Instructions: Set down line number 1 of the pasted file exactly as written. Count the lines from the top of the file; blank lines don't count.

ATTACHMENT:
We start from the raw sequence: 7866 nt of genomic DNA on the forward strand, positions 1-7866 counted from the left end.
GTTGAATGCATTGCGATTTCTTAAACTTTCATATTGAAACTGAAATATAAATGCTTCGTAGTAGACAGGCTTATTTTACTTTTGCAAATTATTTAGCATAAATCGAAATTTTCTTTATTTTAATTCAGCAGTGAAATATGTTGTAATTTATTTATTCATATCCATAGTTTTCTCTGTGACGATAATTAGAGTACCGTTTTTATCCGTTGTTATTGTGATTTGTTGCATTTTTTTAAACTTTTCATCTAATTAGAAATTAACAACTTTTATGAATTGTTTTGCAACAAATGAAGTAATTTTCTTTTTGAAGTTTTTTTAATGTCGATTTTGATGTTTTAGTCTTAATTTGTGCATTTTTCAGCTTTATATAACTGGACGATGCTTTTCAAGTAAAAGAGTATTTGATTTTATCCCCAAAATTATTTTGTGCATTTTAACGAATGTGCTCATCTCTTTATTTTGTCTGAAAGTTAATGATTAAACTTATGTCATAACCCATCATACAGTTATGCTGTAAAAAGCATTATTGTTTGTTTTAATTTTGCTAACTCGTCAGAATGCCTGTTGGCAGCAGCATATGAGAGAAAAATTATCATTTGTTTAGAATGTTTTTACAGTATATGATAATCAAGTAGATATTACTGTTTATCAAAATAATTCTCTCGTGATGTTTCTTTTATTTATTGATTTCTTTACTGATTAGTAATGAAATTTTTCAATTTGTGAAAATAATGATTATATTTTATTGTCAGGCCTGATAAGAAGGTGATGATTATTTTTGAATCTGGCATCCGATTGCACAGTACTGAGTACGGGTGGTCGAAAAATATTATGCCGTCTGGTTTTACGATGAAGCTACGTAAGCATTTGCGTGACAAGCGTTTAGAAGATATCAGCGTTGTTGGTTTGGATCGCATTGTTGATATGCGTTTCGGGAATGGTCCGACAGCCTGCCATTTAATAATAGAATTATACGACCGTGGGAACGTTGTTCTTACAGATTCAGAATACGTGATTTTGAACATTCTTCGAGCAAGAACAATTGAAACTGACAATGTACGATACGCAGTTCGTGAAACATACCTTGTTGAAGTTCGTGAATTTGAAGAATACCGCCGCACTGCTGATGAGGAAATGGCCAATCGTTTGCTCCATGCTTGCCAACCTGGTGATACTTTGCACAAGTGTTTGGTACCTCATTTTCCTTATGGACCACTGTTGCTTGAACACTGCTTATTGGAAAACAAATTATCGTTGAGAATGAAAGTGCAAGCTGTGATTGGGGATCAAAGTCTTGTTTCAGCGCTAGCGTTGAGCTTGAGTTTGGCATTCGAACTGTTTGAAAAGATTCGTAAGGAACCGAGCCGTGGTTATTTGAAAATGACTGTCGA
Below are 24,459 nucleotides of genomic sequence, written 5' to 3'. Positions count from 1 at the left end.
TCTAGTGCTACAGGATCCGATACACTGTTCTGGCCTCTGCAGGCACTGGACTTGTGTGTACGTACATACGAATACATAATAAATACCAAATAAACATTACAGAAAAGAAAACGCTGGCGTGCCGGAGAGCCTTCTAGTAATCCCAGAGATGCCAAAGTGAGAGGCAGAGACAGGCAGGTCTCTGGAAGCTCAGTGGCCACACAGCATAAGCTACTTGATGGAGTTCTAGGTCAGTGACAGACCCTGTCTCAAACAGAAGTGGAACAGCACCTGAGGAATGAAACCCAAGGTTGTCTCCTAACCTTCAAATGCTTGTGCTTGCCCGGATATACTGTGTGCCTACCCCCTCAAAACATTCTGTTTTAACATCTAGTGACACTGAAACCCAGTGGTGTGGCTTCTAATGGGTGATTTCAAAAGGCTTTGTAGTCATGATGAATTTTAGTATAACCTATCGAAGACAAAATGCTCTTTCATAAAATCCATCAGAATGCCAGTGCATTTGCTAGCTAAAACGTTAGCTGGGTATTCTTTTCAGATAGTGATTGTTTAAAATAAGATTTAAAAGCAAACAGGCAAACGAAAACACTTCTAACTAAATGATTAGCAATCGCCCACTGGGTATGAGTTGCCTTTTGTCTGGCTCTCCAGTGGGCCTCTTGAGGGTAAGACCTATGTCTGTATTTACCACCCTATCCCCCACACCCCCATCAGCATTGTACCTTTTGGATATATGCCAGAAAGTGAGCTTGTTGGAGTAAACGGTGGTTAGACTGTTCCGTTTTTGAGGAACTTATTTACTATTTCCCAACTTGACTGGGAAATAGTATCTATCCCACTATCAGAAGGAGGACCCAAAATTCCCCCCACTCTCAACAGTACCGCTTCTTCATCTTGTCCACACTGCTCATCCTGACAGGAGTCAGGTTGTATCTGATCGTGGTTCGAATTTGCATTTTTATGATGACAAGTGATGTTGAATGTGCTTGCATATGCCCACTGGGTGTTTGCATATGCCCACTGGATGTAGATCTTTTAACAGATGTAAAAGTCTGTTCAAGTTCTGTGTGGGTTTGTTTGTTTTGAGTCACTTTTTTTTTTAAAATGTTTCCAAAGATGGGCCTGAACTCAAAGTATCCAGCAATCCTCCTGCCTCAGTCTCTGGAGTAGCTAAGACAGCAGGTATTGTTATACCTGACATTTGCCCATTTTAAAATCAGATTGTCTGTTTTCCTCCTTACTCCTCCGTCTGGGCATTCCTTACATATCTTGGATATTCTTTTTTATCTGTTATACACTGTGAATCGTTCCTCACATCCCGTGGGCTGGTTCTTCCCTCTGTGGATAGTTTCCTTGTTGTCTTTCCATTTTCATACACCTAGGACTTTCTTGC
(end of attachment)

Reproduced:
We start from the raw sequence: 7866 nt of genomic DNA on the forward strand, positions 1-7866 counted from the left end.